A Burst of Joy (and Paint) in an Unexpected Place

Paly 2021 graduates Aaron Kim and Leonardo Vargas left their mark on Palo Alto by painting a colorful mural in the downtown area.


Strolling through Downtown Palo Alto, you may be unaware of the beautiful works of art hiding just around the corner. Around the back of the Ace Hardware store , you’ll catch a glimpse of a mural bursting with color made by Palo Alto’s very own teenagers. “It’s this very bright, colorful and joyful image that takes you by surprise and, for a second, you forget everything else and you’re just appreciating what you see,” Kim said.

Palo Alto High School Class of 2021 graduates Aaron Kim and Leonardo Vargas spent the last year and half planning, painting and perfecting their stunning mural on the backside of Ace Hardware in downtown Palo Alto. Both passionate artists already, the pair took on the artistic challenge in order to leave a final mark on the city before departing for college. In the beginning months of the COVID lockdown period, Kim and Vargas communicated with the city to receive approval. Although this set them back a bit, they worked tirelessly to plan the perfect vision of their mural and get to work.

The mural shows a kid joyfully leaping into a pit of multicolored balls, an idea created by Vargas after a while of brainstorming. “When we started, we went through a whole bunch of different ideas,” Kim said. “They were all Leo’s designs, he’s crazy visionary… every day he would come with a handful of new designs, and we would look at them and talk them over together. When he sent me the design of the kid jumping into the pit… I loved it.”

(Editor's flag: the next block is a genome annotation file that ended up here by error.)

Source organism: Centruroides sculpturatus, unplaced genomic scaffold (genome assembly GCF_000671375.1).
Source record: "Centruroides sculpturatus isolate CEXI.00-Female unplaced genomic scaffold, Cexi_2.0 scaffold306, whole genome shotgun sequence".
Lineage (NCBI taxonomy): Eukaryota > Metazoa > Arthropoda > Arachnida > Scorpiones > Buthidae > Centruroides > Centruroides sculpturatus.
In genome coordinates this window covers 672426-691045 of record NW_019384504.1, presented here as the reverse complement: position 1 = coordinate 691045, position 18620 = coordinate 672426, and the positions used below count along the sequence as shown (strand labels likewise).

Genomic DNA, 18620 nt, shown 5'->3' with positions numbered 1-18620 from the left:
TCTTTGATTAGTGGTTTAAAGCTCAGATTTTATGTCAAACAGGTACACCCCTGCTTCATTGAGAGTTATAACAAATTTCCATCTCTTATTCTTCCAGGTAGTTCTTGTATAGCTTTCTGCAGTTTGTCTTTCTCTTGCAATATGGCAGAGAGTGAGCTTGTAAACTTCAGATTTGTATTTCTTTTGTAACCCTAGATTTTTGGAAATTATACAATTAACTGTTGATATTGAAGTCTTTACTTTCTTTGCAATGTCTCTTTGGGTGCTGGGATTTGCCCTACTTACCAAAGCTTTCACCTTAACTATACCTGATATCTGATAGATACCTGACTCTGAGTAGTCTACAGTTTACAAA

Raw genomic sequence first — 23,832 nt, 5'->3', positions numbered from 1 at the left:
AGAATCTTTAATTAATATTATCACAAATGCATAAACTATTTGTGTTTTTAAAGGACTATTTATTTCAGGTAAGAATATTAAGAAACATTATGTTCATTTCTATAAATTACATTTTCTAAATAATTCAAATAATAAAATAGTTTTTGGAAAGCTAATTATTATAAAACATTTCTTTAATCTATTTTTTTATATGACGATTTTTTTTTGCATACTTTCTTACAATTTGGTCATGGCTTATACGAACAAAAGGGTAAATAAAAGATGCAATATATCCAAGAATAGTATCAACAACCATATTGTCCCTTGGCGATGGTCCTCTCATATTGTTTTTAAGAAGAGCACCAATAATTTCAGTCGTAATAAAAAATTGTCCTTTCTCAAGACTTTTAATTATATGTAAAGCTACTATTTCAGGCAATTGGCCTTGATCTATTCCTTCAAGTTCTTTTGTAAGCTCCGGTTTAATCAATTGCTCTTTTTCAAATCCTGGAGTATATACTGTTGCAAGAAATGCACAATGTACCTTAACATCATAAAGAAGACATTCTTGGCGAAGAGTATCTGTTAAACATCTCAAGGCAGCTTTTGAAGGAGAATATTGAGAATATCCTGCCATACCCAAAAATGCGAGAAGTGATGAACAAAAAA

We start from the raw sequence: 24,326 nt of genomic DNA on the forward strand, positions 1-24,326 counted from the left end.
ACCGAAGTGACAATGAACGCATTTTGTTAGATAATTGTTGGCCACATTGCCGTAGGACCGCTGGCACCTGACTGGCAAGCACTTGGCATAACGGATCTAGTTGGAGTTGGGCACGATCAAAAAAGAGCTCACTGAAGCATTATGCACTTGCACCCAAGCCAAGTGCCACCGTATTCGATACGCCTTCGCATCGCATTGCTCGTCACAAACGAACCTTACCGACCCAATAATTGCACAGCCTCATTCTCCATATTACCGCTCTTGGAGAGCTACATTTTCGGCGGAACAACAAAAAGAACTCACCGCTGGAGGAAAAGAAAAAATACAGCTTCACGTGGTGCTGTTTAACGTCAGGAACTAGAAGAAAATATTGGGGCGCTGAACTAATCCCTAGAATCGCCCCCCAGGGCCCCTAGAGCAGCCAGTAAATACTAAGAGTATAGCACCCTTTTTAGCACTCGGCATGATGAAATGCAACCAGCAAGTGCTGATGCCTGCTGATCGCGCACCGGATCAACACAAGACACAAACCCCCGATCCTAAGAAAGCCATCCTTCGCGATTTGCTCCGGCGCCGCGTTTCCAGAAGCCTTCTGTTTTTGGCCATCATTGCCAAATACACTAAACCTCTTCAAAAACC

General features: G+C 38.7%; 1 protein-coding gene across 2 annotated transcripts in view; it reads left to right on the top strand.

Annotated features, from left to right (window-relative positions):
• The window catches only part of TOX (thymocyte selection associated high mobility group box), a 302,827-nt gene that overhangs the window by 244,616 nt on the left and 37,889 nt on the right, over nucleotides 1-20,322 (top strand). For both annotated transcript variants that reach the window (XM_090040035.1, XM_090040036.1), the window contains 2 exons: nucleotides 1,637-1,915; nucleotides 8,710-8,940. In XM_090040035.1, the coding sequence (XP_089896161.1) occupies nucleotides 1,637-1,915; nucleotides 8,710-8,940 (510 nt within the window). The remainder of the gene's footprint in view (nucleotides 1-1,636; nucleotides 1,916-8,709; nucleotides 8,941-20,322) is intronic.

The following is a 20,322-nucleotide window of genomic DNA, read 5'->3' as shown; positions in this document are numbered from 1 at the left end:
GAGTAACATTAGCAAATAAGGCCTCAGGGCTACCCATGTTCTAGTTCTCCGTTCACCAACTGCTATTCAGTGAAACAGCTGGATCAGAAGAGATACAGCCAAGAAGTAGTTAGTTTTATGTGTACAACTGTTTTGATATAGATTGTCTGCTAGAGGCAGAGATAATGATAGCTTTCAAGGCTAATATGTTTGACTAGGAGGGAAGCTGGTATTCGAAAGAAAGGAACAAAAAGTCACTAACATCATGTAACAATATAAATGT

Neither Kim nor Vargas had experience painting on such a large scale or with spray paint, so figuring out the logistics of creating the mural was a challenge. The process involved projecting their design onto the wall to help them create stencils for the different aspects of the mural. 

“We could just project our mock-up design onto the wall, get measurements and see how it actually looked on the wall,” Kim said. “We would go to the location, set up the projector and project our design onto the wall. It was super helpful to see how big [we wanted it and] the placement of everything.”

Their stencils were constructed from cardboard-like material and taped to the wall so they could trace the outline of the parts of the mural from the projected design.

“We taped [a giant board of] that to the wall, set up the projector, and traced the outline of the kid and all the highlights and shadows,” Kim said. “Then we cut it out and taped it together, and that’s what we used to display [the design].”

Painting the mural was a time-consuming process; the pair spent a total of seven hours a day, for seven days, persistently working to finish their masterpiece. The two teenagers functioned well together, using their different artistic skills to delegate the work appropriately.

“We would play off each other’s skills and strong suits,” Kim said. “Ultimately, we wanted the best product. So if he was better at tracing then he would do that… it was a very natural process of dividing up the work.”

It was not an easy process for them to produce the final product from start to finish; the pair faced many challenges from gaining approval to the city, finding the time to work on the mural amidst senior year stress and preparing all the materials for the actual construction of the mural.  “I like to think of this as a story of perseverance,” Kim said. 

When designing their mural, Kim and Vargas strived to create a joyful, colorful piece of artwork that would brighten any passerby’s day, and they did just that. 

“It was just about spreading a little bit of joy in an unexpected place,” Kim said. “It’s this mural on an alleyway right on the back of the wall, where you can’t really see it unless you’re kind of seeking it out… if anyone were to walk down and see it, it would just be such a happy surprise.”

(Photos courtesy of Aaron Kim)